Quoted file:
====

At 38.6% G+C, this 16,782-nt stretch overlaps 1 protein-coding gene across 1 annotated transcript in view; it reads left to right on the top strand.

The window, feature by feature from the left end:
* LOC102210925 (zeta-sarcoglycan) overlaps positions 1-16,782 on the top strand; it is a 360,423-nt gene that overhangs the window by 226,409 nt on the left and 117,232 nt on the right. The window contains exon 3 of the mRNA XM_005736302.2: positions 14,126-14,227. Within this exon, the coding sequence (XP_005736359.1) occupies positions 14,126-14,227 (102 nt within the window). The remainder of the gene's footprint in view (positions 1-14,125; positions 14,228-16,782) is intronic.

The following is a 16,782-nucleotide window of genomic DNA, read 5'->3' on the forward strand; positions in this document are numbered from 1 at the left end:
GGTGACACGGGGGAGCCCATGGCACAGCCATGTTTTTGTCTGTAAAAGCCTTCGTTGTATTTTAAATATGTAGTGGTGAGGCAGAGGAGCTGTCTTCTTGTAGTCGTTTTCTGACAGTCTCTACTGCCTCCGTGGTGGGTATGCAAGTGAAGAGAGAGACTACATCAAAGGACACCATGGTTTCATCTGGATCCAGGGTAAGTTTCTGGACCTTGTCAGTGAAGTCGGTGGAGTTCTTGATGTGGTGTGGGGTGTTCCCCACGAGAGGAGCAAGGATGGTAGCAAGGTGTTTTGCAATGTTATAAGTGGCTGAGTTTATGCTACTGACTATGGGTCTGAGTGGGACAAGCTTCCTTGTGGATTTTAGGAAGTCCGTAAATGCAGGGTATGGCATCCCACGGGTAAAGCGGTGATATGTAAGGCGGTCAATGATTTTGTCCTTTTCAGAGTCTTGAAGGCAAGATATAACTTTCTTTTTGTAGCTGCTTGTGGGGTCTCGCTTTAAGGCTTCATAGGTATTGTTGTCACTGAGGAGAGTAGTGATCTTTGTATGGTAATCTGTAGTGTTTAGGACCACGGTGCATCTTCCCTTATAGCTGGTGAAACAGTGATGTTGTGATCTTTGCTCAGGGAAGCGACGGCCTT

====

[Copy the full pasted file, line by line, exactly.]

At 38.6% G+C, this 16,782-nt stretch overlaps 1 protein-coding gene across 1 annotated transcript in view; it reads left to right on the top strand.

The window, feature by feature from the left end:
* LOC102210925 (zeta-sarcoglycan) overlaps positions 1-16,782 on the top strand; it is a 360,423-nt gene that overhangs the window by 226,409 nt on the left and 117,232 nt on the right. The window contains exon 3 of the mRNA XM_005736302.2: positions 14,126-14,227. Within this exon, the coding sequence (XP_005736359.1) occupies positions 14,126-14,227 (102 nt within the window). The remainder of the gene's footprint in view (positions 1-14,125; positions 14,228-16,782) is intronic.

The following is a 16,782-nucleotide window of genomic DNA, read 5'->3' on the forward strand; positions in this document are numbered from 1 at the left end:
GGTGACACGGGGGAGCCCATGGCACAGCCATGTTTTTGTCTGTAAAAGCCTTCGTTGTATTTTAAATATGTAGTGGTGAGGCAGAGGAGCTGTCTTCTTGTAGTCGTTTTCTGACAGTCTCTACTGCCTCCGTGGTGGGTATGCAAGTGAAGAGAGAGACTACATCAAAGGACACCATGGTTTCATCTGGATCCAGGGTAAGTTTCTGGACCTTGTCAGTGAAGTCGGTGGAGTTCTTGATGTGGTGTGGGGTGTTCCCCACGAGAGGAGCAAGGATGGTAGCAAGGTGTTTTGCAATGTTATAAGTGGCTGAGTTTATGCTACTGACTATGGGTCTGAGTGGGACAAGCTTCCTTGTGGATTTTAGGAAGTCCGTAAATGCAGGGTATGGCATCCCACGGGTAAAGCGGTGATATGTAAGGCGGTCAATGATTTTGTCCTTTTCAGAGTCTTGAAGGCAAGATATAACTTTCTTTTTGTAGCTGCTTGTGGGGTCTCGCTTTAAGGCTTCATAGGTATTGTTGTCACTGAGGAGAGTAGTGATCTTTGTATGGTAATCTGTAGTGTTTAGGACCACGGTGCATCTTCCCTTATAGCTGGTGAAACAGTGATGTTGTGATCTTTGCTCAGGGAAGCGACGGCCTT